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Gilbert tells IREM members: reverse exodus mentality.

Gilbert tells IREM members: Reverse exodus mentality

John J. Gilbert III, president of the Rent Stabilization Association of New York City, Inc. (RSA), urged New York property owners, managers and residents alike to protest the city's plans to increase real property taxes in some cases up to 25 percent on July 1.

Gilbert, speaking to an audience of real estate professionals at the monthly luncheon sponsored by Greater New York Chapter No. 26 of the Institute of Real Estate Management (IREM) warned that during the current fiscal crisis increased taxes will only bury the city deeper into the recession.

With more than 35,000 privately-owned apartments that have not paid taxes in two or more years and $675 million in uncollected property taxes already, Gilbert predicted that Mayor Dinkins' proposed tax hikes will only compound the city's budget deficit. Not only would hundreds of New Yorkers be forced to leave, thereby depleting the city of desperately needed revenues for social services, but thousands of private sector jobs would be eliminated by owners forced to reduce the payroll in order to pay increased property taxes. According to Gilbert, owners and managers are already handicapped by increases in water and sewer rates that will outweigh owners' exorbitant fuel costs (sewer and water rates are going up 18.5 percent and 20 percent, respectively). The massive hike in property taxes will translate into thousands of dollars in expenses for an already overburdened real estate industry.

"We must reverse the mentality of leaving New York as an answer to our fiscal crisis," stressed Gilbert. In response to the mounting problems facing the more than 25,000 owners of rentstabilized apartment buildings who it represents, RSA has been lobbying to protect the real estate industry from further penalties by the city. Thanks to RSA, reforms in housing court have been successful; judges, who have previously been able to speak off the record at hearings, are no longer permitted to do so; owners now have a basis for appeal. Further, RSA has set up tables at the housing court so that owners can file appeals expeditiously and less expensively.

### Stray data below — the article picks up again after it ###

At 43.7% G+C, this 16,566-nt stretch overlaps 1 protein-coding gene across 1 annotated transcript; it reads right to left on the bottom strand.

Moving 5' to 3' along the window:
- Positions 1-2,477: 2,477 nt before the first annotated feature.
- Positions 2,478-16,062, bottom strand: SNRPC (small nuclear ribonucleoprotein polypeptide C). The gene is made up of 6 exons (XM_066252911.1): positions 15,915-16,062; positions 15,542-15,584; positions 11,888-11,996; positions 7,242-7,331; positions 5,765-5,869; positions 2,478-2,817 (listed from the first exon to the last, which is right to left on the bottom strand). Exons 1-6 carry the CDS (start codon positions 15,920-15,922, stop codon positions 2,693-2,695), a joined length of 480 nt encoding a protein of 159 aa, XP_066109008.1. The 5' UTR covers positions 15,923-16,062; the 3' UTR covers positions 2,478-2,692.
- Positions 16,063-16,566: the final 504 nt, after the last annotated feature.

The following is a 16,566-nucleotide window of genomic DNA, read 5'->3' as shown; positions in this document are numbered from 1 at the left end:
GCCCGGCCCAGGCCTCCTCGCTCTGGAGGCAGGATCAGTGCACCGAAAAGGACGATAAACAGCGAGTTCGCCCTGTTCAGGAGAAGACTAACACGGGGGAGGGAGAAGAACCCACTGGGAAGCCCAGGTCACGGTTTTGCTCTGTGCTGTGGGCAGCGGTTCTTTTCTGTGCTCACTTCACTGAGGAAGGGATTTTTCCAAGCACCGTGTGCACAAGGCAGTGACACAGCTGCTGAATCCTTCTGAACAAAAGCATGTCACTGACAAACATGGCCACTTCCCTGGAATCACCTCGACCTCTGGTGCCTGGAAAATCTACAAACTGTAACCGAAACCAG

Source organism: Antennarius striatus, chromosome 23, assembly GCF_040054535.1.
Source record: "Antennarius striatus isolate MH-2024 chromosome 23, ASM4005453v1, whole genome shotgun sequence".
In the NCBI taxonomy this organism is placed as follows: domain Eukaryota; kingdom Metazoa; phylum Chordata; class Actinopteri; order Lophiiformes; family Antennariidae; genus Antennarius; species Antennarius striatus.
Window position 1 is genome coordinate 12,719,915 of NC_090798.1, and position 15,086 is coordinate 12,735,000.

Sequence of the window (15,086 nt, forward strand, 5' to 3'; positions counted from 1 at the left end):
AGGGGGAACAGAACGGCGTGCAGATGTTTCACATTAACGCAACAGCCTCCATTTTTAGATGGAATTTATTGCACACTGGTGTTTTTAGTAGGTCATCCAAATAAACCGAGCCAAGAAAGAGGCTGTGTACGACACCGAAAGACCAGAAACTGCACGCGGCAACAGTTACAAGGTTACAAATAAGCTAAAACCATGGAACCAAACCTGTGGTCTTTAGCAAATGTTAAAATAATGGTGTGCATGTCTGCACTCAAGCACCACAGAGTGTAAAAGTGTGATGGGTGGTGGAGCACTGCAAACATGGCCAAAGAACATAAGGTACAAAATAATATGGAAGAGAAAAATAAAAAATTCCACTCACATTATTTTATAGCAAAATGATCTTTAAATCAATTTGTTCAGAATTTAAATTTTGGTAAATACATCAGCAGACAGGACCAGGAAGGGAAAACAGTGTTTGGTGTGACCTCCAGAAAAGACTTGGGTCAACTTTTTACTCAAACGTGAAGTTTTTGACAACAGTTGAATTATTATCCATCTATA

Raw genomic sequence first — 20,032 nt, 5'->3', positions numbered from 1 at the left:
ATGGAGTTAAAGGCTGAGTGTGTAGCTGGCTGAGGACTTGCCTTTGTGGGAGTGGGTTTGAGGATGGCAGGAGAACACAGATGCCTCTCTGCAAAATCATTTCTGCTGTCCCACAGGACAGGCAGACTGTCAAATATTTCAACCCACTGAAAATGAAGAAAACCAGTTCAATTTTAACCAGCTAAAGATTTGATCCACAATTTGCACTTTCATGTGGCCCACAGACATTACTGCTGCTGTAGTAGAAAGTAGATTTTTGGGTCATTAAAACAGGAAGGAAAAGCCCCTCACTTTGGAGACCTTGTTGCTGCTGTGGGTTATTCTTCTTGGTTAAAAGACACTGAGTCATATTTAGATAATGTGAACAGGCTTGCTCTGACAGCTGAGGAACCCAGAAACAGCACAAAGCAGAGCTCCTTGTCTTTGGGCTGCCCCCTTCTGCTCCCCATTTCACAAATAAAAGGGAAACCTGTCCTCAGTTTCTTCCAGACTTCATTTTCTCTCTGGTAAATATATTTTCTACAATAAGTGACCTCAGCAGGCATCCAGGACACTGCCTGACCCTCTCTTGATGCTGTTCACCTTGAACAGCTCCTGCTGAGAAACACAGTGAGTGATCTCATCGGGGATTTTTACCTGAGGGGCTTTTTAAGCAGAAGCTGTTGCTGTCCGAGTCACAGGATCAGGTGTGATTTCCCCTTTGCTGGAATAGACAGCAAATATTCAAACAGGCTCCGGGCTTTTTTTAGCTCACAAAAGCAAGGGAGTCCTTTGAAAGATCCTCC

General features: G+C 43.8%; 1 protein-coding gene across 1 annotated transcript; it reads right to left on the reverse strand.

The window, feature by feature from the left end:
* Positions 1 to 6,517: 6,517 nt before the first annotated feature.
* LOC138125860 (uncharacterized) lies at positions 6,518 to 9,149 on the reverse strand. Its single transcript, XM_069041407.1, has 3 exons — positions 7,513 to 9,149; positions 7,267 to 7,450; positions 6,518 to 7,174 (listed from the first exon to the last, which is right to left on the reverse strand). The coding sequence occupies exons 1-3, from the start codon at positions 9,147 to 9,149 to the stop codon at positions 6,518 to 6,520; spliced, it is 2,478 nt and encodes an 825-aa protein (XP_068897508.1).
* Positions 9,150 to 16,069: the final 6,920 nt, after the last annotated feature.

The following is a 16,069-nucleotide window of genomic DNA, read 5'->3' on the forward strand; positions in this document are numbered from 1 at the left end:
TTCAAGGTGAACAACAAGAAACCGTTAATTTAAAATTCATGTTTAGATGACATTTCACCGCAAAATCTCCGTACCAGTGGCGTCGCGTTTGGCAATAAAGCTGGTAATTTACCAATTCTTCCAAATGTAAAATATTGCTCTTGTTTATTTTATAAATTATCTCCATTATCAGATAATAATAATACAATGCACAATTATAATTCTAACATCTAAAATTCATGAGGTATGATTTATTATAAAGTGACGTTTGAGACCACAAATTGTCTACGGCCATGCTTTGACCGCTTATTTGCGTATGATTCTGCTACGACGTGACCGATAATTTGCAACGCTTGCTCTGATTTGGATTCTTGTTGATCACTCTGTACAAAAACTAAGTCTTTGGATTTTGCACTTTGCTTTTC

In addition, RSA has formed an association of cooperatives for the purpose of purchasing fuel in volume. Through this coalition, owners purchase fuel at the rate of 5 to 13 cents per gallon.

Gilbert is hoping, however, that the association, Taxpayers for an Affordable New York will have the greatest impact on the city's proposed property tax increases. The grass-roots coalition was founded to mobilize home, cooperative and condominium owners, commercial property owners as well as businesses to rally against the city's proposed tax hike before the city council votes on the proposal on June 30. Taxpayers for an Affordable New York includes organizations from all five boroughs, including the Real Estate Board of New York (REBNY), RSA, the Apartment Owners Association and Small Property Owners of New York.

"It is incumbent upon us to prevent Mayor Dinkins and the City Council from raising taxes," stressed Gilbert. In an effort to prevent legislation of the tax hike, the association has recently mailed over 850,000 letters to city property owners and managers urging them not to succumb to the new tax hike or move out of New York. The letters included pre-addressed post cards for owners and managers to send to Mayor Dinkins, City Council Speaker Peter Vallone and local council members to challenge the new tax increase.

Gilbert offered his solutions for the fiscal crisis of the 90s: decontrolling the most expensive rent-regulated apartments in the city and restructuring the way the city is currently run. By creating classes of rent-regulated apartments and decontrolling only those with the highest rents, Gilbert said, the city will take in additional revenue from owners: increased rents allow owners to improve their buildings' physical operations and consequently enhance their properties' assessment status.

In terms of restructuring the city's government practices, Gilbert stated that it is essential that all New Yorkers reevaluate the existing system "with an eye towards flexibility and creativity." For example, instead of closing library branches, Gilbert suggested City University of New York (CUNY) students and other college students run the libraries for credit. Rather than capitulating to the city's financial woes and relocating to other cities, Gilbert encouraged business leaders to offer alternatives to help run the city more cost-effectively.

PHOTO : GILBERT SPEAKS ON FISCAL CRISIS John Gilbert, president of the Rent Stabilization, was the guest speaker at a recent luncheon gathering of the Institute of Real Estate Management (IREM). L to R: Michael Martino, IREM President; Gilbert; Hilary Becker, president elect, Nicholas Stolatis, treasurer.
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Title Annotation:Institute of Real Estate Management, John J. Gilbert III
Publication:Real Estate Weekly
Date:Jun 5, 1991
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